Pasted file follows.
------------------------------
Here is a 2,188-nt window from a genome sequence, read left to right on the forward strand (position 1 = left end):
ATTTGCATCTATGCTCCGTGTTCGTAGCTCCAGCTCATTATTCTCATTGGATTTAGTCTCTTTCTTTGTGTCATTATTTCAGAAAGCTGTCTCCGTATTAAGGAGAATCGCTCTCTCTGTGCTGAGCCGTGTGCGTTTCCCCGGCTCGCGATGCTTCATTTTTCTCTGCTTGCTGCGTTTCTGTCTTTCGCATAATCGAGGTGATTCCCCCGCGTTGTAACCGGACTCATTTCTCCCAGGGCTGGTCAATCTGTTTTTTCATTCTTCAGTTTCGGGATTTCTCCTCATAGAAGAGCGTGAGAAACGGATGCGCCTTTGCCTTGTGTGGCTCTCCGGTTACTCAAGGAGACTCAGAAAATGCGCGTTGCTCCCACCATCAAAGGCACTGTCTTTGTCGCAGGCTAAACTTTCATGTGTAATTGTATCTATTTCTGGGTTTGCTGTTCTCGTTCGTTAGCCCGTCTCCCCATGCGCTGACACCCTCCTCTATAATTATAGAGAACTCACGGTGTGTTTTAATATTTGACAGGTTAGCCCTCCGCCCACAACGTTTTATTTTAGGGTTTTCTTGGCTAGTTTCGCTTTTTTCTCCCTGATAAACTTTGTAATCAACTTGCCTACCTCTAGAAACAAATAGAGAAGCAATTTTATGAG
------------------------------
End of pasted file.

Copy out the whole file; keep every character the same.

Here is a 2,188-nt window from a genome sequence, read left to right on the forward strand (position 1 = left end):
ATTTGCATCTATGCTCCGTGTTCGTAGCTCCAGCTCATTATTCTCATTGGATTTAGTCTCTTTCTTTGTGTCATTATTTCAGAAAGCTGTCTCCGTATTAAGGAGAATCGCTCTCTCTGTGCTGAGCCGTGTGCGTTTCCCCGGCTCGCGATGCTTCATTTTTCTCTGCTTGCTGCGTTTCTGTCTTTCGCATAATCGAGGTGATTCCCCCGCGTTGTAACCGGACTCATTTCTCCCAGGGCTGGTCAATCTGTTTTTTCATTCTTCAGTTTCGGGATTTCTCCTCATAGAAGAGCGTGAGAAACGGATGCGCCTTTGCCTTGTGTGGCTCTCCGGTTACTCAAGGAGACTCAGAAAATGCGCGTTGCTCCCACCATCAAAGGCACTGTCTTTGTCGCAGGCTAAACTTTCATGTGTAATTGTATCTATTTCTGGGTTTGCTGTTCTCGTTCGTTAGCCCGTCTCCCCATGCGCTGACACCCTCCTCTATAATTATAGAGAACTCACGGTGTGTTTTAATATTTGACAGGTTAGCCCTCCGCCCACAACGTTTTATTTTAGGGTTTTCTTGGCTAGTTTCGCTTTTTTCTCCCTGATAAACTTTGTAATCAACTTGCCTACCTCTAGAAACAAATAGAGAAGCAATTTTATGAG